4. Hula hooping. I find it interesting that that I get more hits from things I don’t normally do (write on my hands) or have (a chipmunk as a pet), than things that are more a part of my life. Hula hooping is no different! If you recall, I hadn’t hula hooped in years, but hula hooping as an act of bravery  put me on the map for hooping, as it’s none in the biz! I bet you didn’t know that is a great place to learn, let’s just say, a lot about hula hooping, they reprinted part of the post.

The next three are related.

Bar none, the most likely way to find The Messy Middle from an internet search is going to be related to An Open Letter to Pastors {a non-mom speaks about Mother’s Day}. To date it has gotten over 70,000 hits and continues to be viewed ever day. What a rich learning opportunity for you and me (thanks to the many, many who forwarded and commented). I shared some of what we’ve gained in Another open letter to pastors {lessons from the comments section}. If you haven’t read about what this experience was like you can read about it in Dear Pastors, It’s me again {what a few days, eh?!}.

Here are some of the searches that lead to the Mother’s Day letter.

5. Letter. Appreciation letter to my pastor. Thank you letter to my pastor. A letter to my pastor to say we miss him. Thank you letter to a pastor for honoring a conference. An open letter miscarriage sucks. How to write a letter of gratitude to my cousin i’m blessed having you.

6. PastorFamous pastors who have lost children. Pastor friends austrailia. I’m pastor my son ran away. Pastors in the midst of mess in the church. Pastor mind reader. Pastors as fathers.

7. Mom and non-moms. Is it normal for a mother who lost a child to want another baby. Moms exclude non moms. Mothers letter to her miscarriage baby. Your an amazing mother dedicated miscarriage. Black non mother female bloggers over the age of 50. Thing to do for non-mothers. Friend or foe letter from mum.

How did YOU first hear about The Messy Middle?

P.S.  The subscription drive is still going on!  All who subscribe this week  can win a $20 gift certificate to a business of your choice (like amazon, itunes, Starbucks, that kind of thing). Got any friends who might like The Messy Middle?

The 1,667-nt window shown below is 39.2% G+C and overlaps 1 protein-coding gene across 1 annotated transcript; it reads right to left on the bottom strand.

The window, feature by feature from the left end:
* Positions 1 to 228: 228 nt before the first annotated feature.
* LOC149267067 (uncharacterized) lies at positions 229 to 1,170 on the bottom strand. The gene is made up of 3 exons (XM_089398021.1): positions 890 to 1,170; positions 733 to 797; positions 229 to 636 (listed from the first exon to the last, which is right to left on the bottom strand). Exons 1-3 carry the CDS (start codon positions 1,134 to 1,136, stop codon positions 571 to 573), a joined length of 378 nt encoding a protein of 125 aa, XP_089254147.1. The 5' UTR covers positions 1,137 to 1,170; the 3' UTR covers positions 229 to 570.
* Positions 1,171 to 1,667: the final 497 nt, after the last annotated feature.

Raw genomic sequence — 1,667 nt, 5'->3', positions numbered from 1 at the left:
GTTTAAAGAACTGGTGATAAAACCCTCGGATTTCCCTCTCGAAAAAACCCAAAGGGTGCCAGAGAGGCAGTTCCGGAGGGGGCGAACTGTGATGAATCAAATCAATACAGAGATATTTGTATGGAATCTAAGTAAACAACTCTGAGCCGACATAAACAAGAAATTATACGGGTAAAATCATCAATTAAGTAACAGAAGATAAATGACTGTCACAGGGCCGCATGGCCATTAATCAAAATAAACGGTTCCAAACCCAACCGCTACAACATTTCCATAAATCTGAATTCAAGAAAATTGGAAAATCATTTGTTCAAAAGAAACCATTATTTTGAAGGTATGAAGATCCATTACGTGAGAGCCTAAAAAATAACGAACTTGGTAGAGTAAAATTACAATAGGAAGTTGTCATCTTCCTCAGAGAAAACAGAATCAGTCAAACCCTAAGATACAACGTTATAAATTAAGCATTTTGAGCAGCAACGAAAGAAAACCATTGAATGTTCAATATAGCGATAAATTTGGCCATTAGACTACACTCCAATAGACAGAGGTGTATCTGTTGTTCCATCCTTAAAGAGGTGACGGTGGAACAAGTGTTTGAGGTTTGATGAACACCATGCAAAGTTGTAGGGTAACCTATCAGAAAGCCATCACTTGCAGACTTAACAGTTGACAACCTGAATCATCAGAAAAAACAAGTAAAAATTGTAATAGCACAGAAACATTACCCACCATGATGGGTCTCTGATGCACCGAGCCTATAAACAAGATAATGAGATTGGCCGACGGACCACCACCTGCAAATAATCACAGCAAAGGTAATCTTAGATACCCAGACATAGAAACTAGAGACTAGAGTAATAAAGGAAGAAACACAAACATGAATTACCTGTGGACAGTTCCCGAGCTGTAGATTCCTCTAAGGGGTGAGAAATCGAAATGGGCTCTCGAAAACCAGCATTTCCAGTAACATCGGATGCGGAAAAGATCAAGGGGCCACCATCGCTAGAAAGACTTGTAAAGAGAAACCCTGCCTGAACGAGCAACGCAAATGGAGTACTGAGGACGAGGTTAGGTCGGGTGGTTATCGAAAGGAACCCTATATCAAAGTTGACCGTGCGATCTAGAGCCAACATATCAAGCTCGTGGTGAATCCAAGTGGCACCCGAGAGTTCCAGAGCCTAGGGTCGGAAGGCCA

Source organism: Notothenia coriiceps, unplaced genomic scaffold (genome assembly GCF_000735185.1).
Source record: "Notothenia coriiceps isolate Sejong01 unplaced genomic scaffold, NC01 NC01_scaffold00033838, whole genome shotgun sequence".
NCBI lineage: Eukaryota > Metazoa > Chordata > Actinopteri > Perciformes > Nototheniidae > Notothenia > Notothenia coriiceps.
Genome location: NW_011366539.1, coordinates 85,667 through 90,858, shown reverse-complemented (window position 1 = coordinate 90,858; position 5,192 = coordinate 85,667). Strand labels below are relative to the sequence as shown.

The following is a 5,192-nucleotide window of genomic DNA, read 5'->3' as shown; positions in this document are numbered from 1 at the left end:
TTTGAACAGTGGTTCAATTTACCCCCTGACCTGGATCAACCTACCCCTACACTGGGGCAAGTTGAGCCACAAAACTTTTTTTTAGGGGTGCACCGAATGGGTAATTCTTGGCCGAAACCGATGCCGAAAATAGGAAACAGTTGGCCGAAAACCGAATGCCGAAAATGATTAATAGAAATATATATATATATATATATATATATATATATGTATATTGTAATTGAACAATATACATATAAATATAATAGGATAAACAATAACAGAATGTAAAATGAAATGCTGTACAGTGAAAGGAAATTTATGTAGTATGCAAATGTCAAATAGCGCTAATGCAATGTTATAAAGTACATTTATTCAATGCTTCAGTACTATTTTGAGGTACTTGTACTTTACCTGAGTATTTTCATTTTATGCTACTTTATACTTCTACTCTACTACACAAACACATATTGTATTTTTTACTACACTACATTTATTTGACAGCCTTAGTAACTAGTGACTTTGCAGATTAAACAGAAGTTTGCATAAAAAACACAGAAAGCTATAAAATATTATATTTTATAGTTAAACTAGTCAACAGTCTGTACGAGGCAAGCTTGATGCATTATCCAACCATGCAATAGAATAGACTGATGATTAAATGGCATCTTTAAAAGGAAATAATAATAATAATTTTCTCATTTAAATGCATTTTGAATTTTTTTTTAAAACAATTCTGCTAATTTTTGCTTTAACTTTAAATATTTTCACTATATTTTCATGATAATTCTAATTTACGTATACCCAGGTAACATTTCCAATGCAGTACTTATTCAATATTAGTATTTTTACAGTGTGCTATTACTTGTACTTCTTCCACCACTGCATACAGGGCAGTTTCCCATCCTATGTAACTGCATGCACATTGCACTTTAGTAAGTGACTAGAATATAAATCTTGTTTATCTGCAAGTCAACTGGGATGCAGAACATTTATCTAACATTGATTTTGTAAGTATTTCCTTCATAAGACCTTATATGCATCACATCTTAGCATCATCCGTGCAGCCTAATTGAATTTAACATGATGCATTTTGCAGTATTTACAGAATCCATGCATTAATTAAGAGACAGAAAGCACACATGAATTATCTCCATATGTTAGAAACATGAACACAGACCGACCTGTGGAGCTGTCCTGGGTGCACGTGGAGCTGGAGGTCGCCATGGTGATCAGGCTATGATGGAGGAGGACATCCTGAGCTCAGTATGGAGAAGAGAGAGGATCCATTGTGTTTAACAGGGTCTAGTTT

With coarse speech, coarse food, coarse everything {Sound like your home?}

I love a good gift shop and am willing to buy something that doesn’t smell of “you can get this anywhere.”  Rocky Mountain National Park (near Estes Park), has such a gift shop in their visitor’s center, so, a friend and I each bought a copy of A Lady’s Life in the Rocky Mountains by Isabella Bird.

Isabella was a British woman who spent the summer of 1873 going all over the state of Colorado.   She was quite the explorer and was on her way home from the Sandwich Islands (Hawaii); the book resulted from letters to her sister of her time in Colorado.

Isabella’s journey was 800 miles long, and much of it on the back of a borrowed bronco named Birdie. I spent part of my summer driving various friends around Colorful Colorado, same, same, but different.

A few excerpts:

All the women work in this region, so there is no fuss about my working, or saying, “Oh, you mustn’t do that,” or “Oh, just let me do that.”

Same. This is one of the things I love about Colorado.

Upon arriving in Fort Collins, a military post, she wrote, “The settlers have ‘great expectations,’ but of what?  These new settlements are altogether revolting, entirely utilitarian, given up to talk of dollars as well as to making them, with coarse speech, coarse food, coarse everything, nothing wherewith to satisfy the higher graving if they exist, nothing on which the eye can rest with pleasure, The lower floors of the inn swarms with locusts in addition to thousands of black flies.”

Wow. That’s a strong opinion! Coarse everything? I hope she’d describe Ft. Collins with other words today.